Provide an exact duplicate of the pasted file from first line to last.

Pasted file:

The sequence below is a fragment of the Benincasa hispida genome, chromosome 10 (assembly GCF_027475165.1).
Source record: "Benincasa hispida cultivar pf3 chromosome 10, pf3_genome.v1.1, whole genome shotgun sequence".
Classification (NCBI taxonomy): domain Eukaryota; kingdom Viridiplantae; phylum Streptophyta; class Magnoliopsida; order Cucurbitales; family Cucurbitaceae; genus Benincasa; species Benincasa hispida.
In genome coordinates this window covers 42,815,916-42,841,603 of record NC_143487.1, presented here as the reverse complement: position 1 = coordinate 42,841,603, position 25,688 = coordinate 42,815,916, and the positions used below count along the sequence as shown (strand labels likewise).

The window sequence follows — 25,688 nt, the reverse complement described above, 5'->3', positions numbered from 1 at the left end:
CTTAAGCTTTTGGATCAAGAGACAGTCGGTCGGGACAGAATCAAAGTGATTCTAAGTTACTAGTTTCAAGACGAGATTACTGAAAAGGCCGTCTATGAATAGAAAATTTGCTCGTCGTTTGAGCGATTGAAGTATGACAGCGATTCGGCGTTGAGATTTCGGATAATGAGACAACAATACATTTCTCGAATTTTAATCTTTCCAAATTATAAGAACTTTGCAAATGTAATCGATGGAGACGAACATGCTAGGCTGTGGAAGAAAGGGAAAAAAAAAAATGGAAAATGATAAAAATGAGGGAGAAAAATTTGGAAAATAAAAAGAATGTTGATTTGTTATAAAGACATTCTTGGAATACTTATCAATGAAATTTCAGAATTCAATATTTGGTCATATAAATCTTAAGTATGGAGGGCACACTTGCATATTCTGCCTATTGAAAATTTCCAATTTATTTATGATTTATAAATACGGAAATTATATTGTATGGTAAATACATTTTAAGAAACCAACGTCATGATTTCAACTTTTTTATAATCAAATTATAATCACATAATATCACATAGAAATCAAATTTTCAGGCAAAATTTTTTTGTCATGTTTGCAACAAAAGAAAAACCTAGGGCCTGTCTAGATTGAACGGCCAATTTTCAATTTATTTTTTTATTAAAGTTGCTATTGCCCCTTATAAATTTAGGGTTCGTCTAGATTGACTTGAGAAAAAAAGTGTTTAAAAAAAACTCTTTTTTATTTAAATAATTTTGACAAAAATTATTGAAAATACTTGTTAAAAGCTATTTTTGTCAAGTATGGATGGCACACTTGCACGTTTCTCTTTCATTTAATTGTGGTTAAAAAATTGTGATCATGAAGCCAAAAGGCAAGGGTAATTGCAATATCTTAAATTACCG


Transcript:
The sequence below is a fragment of the Benincasa hispida genome, chromosome 10 (assembly GCF_027475165.1).
Source record: "Benincasa hispida cultivar pf3 chromosome 10, pf3_genome.v1.1, whole genome shotgun sequence".
Classification (NCBI taxonomy): domain Eukaryota; kingdom Viridiplantae; phylum Streptophyta; class Magnoliopsida; order Cucurbitales; family Cucurbitaceae; genus Benincasa; species Benincasa hispida.
In genome coordinates this window covers 42,815,916-42,841,603 of record NC_143487.1, presented here as the reverse complement: position 1 = coordinate 42,841,603, position 25,688 = coordinate 42,815,916, and the positions used below count along the sequence as shown (strand labels likewise).

The window sequence follows — 25,688 nt, the reverse complement described above, 5'->3', positions numbered from 1 at the left end:
CTTAAGCTTTTGGATCAAGAGACAGTCGGTCGGGACAGAATCAAAGTGATTCTAAGTTACTAGTTTCAAGACGAGATTACTGAAAAGGCCGTCTATGAATAGAAAATTTGCTCGTCGTTTGAGCGATTGAAGTATGACAGCGATTCGGCGTTGAGATTTCGGATAATGAGACAACAATACATTTCTCGAATTTTAATCTTTCCAAATTATAAGAACTTTGCAAATGTAATCGATGGAGACGAACATGCTAGGCTGTGGAAGAAAGGGAAAAAAAAAAATGGAAAATGATAAAAATGAGGGAGAAAAATTTGGAAAATAAAAAGAATGTTGATTTGTTATAAAGACATTCTTGGAATACTTATCAATGAAATTTCAGAATTCAATATTTGGTCATATAAATCTTAAGTATGGAGGGCACACTTGCATATTCTGCCTATTGAAAATTTCCAATTTATTTATGATTTATAAATACGGAAATTATATTGTATGGTAAATACATTTTAAGAAACCAACGTCATGATTTCAACTTTTTTATAATCAAATTATAATCACATAATATCACATAGAAATCAAATTTTCAGGCAAAATTTTTTTGTCATGTTTGCAACAAAAGAAAAACCTAGGGCCTGTCTAGATTGAACGGCCAATTTTCAATTTATTTTTTTATTAAAGTTGCTATTGCCCCTTATAAATTTAGGGTTCGTCTAGATTGACTTGAGAAAAAAAGTGTTTAAAAAAAACTCTTTTTTATTTAAATAATTTTGACAAAAATTATTGAAAATACTTGTTAAAAGCTATTTTTGTCAAGTATGGATGGCACACTTGCACGTTTCTCTTTCATTTAATTGTGGTTAAAAAATTGTGATCATGAAGCCAAAAGGCAAGGGTAATTGCAATATCTTAAATTACCG